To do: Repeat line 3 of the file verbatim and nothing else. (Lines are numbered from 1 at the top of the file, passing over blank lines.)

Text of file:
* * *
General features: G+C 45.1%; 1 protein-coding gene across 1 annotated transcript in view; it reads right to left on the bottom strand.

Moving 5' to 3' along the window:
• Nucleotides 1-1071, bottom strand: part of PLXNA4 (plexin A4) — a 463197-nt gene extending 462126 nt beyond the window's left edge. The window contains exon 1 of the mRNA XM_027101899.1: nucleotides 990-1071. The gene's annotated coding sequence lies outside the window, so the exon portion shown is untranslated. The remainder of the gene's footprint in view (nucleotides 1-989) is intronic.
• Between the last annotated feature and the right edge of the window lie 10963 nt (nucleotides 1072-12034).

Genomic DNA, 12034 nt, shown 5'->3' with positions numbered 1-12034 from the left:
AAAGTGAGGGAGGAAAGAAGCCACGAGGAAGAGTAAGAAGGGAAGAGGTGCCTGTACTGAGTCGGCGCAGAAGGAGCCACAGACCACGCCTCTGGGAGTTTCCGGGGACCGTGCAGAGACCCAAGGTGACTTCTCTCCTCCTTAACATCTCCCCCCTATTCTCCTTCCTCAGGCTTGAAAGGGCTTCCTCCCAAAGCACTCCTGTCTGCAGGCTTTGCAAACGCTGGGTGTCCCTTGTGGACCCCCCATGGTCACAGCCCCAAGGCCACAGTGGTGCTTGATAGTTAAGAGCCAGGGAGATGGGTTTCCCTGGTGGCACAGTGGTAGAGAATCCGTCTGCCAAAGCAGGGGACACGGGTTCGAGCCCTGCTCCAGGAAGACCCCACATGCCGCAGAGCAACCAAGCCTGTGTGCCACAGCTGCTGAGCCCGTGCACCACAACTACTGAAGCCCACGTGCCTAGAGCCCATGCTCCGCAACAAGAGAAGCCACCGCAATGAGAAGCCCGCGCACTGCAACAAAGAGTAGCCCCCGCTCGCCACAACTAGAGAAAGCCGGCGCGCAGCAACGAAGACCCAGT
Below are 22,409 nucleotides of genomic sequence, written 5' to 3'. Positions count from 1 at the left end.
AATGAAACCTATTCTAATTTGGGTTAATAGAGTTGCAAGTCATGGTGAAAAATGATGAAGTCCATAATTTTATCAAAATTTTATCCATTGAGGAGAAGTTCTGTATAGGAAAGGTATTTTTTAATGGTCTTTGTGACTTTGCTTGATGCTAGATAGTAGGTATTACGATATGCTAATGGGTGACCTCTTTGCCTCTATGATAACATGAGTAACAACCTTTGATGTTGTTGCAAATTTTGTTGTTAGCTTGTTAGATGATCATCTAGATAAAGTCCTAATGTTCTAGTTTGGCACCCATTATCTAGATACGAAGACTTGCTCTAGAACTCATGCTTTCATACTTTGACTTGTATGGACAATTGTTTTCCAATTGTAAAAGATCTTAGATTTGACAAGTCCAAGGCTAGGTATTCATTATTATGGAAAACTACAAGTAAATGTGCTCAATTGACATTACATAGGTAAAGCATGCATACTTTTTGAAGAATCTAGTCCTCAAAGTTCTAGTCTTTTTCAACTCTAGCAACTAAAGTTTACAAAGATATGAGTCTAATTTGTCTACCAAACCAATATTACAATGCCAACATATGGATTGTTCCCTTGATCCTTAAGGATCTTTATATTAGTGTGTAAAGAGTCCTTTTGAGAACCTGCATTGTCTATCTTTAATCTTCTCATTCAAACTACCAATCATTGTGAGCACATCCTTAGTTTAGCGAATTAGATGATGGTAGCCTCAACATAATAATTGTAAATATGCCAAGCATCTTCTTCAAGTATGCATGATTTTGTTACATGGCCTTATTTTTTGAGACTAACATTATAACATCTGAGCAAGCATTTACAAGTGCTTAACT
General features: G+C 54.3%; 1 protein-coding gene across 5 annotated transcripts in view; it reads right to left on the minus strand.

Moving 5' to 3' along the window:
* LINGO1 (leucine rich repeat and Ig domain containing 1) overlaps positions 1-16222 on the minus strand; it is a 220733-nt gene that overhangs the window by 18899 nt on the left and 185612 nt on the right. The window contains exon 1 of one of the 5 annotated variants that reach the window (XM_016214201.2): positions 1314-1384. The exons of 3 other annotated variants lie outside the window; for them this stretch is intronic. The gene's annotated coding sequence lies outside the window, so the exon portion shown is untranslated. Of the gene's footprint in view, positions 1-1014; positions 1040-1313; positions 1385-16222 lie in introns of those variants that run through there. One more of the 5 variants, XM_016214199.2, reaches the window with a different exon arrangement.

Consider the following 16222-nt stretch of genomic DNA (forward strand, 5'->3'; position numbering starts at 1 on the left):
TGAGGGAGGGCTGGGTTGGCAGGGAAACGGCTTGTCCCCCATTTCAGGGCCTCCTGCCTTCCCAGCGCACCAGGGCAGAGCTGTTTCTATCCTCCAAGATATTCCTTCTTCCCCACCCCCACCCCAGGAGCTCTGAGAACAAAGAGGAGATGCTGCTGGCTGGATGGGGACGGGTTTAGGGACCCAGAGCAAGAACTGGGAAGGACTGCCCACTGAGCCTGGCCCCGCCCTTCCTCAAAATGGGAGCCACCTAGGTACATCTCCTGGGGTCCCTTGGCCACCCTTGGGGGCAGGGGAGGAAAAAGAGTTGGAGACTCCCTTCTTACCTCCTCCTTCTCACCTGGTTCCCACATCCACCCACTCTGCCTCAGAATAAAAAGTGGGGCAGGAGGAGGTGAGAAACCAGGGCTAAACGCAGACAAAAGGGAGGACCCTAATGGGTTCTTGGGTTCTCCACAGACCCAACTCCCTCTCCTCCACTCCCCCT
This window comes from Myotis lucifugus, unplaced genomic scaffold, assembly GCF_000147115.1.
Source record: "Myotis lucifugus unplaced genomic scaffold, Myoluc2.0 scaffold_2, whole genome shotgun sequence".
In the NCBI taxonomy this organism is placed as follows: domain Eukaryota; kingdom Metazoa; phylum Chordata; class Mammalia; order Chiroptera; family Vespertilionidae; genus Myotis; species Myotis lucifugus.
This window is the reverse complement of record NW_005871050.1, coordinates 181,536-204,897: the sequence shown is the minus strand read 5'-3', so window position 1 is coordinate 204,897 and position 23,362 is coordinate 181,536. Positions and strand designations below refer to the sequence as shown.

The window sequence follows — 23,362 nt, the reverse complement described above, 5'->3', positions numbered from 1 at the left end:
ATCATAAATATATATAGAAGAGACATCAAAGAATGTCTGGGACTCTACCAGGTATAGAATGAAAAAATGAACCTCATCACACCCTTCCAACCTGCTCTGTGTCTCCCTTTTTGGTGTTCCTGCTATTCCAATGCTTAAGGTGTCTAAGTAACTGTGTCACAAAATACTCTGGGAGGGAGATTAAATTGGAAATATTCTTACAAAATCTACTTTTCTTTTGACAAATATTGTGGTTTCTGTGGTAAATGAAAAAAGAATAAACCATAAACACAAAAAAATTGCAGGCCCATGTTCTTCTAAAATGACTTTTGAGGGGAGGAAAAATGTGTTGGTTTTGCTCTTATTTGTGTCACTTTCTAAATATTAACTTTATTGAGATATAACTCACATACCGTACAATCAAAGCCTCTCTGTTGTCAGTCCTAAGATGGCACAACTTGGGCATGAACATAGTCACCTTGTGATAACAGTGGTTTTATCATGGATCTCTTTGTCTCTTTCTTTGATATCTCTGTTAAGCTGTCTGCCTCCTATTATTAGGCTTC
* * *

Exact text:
• Nucleotides 1-1071, bottom strand: part of PLXNA4 (plexin A4) — a 463197-nt gene extending 462126 nt beyond the window's left edge. The window contains exon 1 of the mRNA XM_027101899.1: nucleotides 990-1071. The gene's annotated coding sequence lies outside the window, so the exon portion shown is untranslated. The remainder of the gene's footprint in view (nucleotides 1-989) is intronic.